Educating Adults in Western Massachusetts since 1984

Linda

Linda, 66, took classes with The Literacy Project in the late 1980s, through a grant which funded GED classes at the Erving Paper Mill.   After receiving her GED, she served as a tutor, fundraiser, and a member of the Board of Directors.  She has lived in Orange, MA since 1959, after growing up in a small town in southern Vermont.  Here she reflects on work, family, and changes she has seen in her community.

When I was growing up we had eight grades in one room, [in South Newfane, Vermont]. I was the oldest in my class.  So I always got to do costumes and things like that, for holidays.  That’s how I learned to sew.  I still sew. I don’t make my own clothes anymore, but I used to.  And I used to make all the girls’ clothes.

I had one sister and four brothers. We rode in the mail truck, in the back of a pickup truck, to school.  In the winter, he used to throw canvas up around the back.  It was cold!  I didn’t go to high school.  We lived too far out, in East Dover.  It’s about 35 miles the other side of Brattleboro.  And the high school was in Brattleboro.  There was no bus or anything.  So we couldn’t do that.

[We just had] a little country store.  When you needed a pair of shoes, the man at the general store would draw around your foot.  And take the copy into Brattleboro and get you a pair of shoes.  That’s the only way we ever got shoes.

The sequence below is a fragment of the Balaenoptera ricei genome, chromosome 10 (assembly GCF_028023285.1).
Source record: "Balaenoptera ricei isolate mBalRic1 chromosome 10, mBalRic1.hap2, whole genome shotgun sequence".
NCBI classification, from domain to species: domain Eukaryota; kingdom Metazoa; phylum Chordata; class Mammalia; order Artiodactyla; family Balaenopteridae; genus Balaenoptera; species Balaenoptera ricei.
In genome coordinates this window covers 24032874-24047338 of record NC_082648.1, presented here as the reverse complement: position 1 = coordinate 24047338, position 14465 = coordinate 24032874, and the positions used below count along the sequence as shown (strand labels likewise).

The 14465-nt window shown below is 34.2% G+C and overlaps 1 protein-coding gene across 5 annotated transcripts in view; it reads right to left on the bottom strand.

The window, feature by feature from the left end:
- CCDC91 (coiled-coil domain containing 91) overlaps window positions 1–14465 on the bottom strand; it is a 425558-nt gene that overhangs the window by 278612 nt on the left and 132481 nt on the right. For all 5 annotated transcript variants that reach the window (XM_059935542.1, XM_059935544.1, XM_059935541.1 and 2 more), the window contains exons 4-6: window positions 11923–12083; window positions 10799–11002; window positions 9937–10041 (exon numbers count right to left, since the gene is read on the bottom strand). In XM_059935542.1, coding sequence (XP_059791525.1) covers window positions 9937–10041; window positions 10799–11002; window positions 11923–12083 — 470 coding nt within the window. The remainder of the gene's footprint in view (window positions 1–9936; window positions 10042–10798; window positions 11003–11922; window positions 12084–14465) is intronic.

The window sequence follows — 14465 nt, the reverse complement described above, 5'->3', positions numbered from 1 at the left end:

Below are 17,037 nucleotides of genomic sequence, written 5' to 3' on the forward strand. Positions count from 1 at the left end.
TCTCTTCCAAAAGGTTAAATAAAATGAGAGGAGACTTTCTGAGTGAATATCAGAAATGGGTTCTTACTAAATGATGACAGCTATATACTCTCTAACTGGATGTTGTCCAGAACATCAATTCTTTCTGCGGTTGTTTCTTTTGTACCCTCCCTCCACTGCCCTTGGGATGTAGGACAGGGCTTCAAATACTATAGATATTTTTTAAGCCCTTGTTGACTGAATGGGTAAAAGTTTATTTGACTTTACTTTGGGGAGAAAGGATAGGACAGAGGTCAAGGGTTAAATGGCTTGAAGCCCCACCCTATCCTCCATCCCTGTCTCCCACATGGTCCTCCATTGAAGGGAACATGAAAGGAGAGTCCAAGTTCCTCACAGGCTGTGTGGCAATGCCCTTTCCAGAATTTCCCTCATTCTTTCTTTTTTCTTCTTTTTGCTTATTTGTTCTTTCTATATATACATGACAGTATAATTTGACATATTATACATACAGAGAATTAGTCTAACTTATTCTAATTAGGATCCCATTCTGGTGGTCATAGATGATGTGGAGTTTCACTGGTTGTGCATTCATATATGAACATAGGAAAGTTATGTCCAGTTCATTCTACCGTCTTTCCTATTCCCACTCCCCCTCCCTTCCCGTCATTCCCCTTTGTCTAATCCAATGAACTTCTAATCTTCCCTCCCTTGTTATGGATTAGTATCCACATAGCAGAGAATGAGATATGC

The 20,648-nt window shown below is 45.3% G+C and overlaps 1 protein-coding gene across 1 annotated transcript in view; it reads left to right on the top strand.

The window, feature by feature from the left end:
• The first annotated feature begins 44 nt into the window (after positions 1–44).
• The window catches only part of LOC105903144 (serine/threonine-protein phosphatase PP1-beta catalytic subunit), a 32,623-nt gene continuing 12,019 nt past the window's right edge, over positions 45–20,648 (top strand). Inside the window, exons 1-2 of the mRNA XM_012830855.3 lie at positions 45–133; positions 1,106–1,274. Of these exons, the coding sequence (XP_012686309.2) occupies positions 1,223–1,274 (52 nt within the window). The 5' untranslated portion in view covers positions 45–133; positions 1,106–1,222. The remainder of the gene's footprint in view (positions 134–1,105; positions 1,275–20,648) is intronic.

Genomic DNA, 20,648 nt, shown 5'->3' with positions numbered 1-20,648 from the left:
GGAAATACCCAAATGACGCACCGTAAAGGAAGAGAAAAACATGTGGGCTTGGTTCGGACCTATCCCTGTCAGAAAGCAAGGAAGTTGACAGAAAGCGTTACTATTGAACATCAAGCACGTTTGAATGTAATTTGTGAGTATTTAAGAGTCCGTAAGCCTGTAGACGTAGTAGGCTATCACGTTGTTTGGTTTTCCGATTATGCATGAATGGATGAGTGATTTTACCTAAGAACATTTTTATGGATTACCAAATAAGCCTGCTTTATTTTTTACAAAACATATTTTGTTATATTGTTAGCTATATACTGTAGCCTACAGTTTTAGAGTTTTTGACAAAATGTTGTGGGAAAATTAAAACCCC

There were no jobs there.  It was more farms.  Gardens.  Farms. And then lumber.  My mother didn’t ever work.  My father worked in saw mills.  And then in later years he went into Connecticut and he worked at a state mental hospital down near all the farms.  And he worked there for, like, twenty-five years. 

I moved here in the late fifties.  Moved to Orange.  Union Tool was here.  So I went to work there for maybe three, four years.  That was a tool shop, and I would grind tools.  I don’t remember what they looked like, but I remember the grinding wheels.
           
Then I got married.  And we moved into a bigger apartment. Then [my first daughter] was born.  So I went to work at night.  At the mill.  So that Bill would come home and I would leave.  And we did that for, like, twenty years.  And we bought a house on Brookside Road. 

I worked thirty years in the paper mill. And I did a lot of different jobs in there.  Machines and placemats and napkins, and—converting machines and packing machines and all that for thirty years.  And I stayed there until they moved that [division of Erving Paper Mill] out.  When I first went there, there was toilet paper and paper towels and everything.  But by the time they left, there was just napkins.  And then I was out for a year, when they closed.

And I went down to what was Rule at that time, in South Deerfield.  But it’s Kennametal now.  There was a tool shop.  It’s where my husband worked.  And I worked there for ten years.  And I didn’t like that as well because it was heavy work.  It was tools and saw blades and that kind of stuff.  But, I did get my ten years in.  Get my retirement. 

When I went there, they had bought a shop in Virginia that they moved in.  The new buyers were setting up this new factory, in the factory.  Which was not too, too easy.  Because the people that worked there already felt threatened. So there was a lot against us.  But we did get it done.  I kind of liked that setting-the-jobs-up year.  Because it was something different.  And you had to learn as you went.